Sumana Sanyal portrait
Flavivirus biogenesis and their strategies for host immune evasion
Dengue and Zika represent two of the major mosquito-borne flaviviruses that collectively have huge health implications worldwide. Dengue infects approximately 400 million people annually, often causing severe pathologies such as vascular endothelial leakage. Zika too has emerged as a global threat with recent outbreaks linked to serious neuro-developmental complications in children and Guillain Barré syndrome in adults. Vaccines and therapeutic options for these viruses are currently unavailable, along with limited knowledge on the underlying mechanisms of pathogenesis and viral manipulation of host cell biology.
Virus-triggered lipophagy to generate replication organelles
We have identified specific lipid droplet components that are targeted by viral proteins to induce lipophagy, and cholesterol-dependent degradation of several ER-proteins. These processes are crucial for the formation of viral replication compartments. We apply CRISPR/Cas9 mediated genetic manipulation, combined with biochemical and cell biological methods in mammalian cells to characterise genes that drive ER reorganisation and virus assembly.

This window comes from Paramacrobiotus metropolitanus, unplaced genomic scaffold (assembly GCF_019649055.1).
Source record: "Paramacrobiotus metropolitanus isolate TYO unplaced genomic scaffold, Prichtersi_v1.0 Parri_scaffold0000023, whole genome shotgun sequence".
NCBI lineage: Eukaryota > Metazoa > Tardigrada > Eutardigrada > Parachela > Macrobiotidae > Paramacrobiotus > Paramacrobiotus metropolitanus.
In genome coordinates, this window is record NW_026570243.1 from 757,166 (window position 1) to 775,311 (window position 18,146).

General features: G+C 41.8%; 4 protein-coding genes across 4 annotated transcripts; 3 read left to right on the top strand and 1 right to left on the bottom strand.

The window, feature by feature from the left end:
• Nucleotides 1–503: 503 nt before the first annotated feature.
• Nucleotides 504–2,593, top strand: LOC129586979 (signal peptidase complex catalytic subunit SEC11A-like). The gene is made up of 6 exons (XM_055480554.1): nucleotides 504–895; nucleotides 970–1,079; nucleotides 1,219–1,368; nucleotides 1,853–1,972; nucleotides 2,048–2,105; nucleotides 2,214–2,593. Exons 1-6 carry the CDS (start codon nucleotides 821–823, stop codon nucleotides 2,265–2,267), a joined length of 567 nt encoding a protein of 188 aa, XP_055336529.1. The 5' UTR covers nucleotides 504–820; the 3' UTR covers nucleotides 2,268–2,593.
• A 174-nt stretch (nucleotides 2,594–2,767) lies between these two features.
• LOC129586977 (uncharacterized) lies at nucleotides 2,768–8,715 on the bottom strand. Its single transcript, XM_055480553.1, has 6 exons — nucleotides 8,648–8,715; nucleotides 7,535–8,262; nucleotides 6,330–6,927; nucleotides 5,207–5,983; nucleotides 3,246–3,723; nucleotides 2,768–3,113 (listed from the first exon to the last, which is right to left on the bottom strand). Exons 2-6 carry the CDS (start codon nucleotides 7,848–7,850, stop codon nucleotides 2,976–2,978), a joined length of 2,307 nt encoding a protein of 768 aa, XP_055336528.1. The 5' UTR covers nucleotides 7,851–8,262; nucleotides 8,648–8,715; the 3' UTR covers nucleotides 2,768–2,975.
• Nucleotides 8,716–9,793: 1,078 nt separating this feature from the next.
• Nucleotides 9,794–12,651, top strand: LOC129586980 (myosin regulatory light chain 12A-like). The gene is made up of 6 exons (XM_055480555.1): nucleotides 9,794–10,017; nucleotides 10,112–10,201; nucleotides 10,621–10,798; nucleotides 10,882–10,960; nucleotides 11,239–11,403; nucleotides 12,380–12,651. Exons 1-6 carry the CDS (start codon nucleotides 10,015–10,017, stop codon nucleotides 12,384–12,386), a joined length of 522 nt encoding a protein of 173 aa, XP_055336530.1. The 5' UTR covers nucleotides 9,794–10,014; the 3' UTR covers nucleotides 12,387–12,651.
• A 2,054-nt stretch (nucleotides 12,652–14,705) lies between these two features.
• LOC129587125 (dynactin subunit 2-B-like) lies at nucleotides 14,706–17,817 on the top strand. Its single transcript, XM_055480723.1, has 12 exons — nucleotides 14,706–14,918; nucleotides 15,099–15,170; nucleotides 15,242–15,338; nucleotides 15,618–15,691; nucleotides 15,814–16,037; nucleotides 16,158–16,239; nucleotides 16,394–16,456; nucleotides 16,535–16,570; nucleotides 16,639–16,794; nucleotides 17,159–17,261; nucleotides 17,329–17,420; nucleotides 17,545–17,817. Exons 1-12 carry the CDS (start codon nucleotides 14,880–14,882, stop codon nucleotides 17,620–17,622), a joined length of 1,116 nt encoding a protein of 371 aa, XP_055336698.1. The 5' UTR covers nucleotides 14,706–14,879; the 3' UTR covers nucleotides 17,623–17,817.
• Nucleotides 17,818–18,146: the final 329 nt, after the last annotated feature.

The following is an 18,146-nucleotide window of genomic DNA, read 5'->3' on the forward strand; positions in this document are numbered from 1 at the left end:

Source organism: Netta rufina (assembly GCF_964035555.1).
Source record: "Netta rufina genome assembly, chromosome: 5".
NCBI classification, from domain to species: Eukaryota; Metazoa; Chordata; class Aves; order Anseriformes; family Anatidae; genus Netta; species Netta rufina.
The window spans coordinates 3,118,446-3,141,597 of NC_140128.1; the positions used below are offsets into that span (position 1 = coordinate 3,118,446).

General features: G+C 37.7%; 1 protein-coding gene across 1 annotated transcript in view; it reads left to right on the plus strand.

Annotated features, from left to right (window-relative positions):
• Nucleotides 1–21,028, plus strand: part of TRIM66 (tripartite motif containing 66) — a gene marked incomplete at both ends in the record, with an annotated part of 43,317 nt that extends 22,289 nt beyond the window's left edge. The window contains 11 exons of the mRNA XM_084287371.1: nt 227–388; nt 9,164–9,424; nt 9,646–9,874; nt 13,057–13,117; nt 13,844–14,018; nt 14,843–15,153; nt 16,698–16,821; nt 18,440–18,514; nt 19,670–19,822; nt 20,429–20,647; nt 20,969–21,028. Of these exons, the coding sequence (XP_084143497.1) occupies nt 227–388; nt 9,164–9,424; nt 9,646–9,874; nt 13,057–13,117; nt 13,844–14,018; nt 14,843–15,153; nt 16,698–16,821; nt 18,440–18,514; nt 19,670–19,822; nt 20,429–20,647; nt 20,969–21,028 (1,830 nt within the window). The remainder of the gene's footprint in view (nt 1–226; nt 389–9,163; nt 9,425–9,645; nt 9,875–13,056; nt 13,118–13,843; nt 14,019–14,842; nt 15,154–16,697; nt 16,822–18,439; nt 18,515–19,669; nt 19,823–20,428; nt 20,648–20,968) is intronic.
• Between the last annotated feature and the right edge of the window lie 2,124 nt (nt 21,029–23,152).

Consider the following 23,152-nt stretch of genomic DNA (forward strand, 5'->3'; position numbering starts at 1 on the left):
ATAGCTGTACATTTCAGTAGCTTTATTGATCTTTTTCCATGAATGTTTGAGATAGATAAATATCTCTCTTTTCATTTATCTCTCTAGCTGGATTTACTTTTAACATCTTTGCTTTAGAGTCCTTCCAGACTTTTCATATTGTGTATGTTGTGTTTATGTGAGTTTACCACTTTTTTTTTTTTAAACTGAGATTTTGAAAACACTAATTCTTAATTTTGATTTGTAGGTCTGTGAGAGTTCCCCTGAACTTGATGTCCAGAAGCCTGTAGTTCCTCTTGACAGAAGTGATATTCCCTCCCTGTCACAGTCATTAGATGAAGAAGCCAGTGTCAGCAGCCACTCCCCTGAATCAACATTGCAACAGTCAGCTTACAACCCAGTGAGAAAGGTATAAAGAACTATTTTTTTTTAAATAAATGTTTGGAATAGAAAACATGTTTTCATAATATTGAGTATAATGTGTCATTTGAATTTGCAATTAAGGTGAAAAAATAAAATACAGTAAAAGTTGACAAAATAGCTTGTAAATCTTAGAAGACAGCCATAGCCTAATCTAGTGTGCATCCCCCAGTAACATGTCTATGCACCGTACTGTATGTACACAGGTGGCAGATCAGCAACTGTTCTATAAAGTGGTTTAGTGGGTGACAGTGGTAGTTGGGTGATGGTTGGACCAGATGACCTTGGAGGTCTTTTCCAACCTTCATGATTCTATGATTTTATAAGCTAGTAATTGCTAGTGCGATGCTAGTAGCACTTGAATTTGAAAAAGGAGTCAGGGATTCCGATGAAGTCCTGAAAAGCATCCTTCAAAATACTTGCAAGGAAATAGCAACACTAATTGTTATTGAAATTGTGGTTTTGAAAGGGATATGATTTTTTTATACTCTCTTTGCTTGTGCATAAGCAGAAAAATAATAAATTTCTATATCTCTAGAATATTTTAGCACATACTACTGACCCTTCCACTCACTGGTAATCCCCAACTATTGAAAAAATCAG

Despite increased autophagy in infected cells, which in principle should enhance antigen presentation, surface expression of Major histocompatibility complex (MHC)-I and II is dramatically reduced when compared to UV-inactivated or viral dsRNA-treated cells. We investigate how viruses subvert antigen presentation in infected monocytes, to evade host immunity and drive pathogenesis. Monocytes and monocyte-derived cells prime virus-specific neutralising B- and T-cell responses, and are also major targets of Zika and Dengue replication. To determine viral interference with antigen presentation, we apply quantitative proteomics with immunology and biochemical techniques to deconstruct the multi-tiered process, and define the specific steps targeted by these viruses. We have identified several E3 ligases that are induced and copurify with MHC-I and II from Zika-infected cells. We will test whether they are co-opted by Zika to ubiquitylate and degrade, or mis-sort MHC molecules to evade host immunity.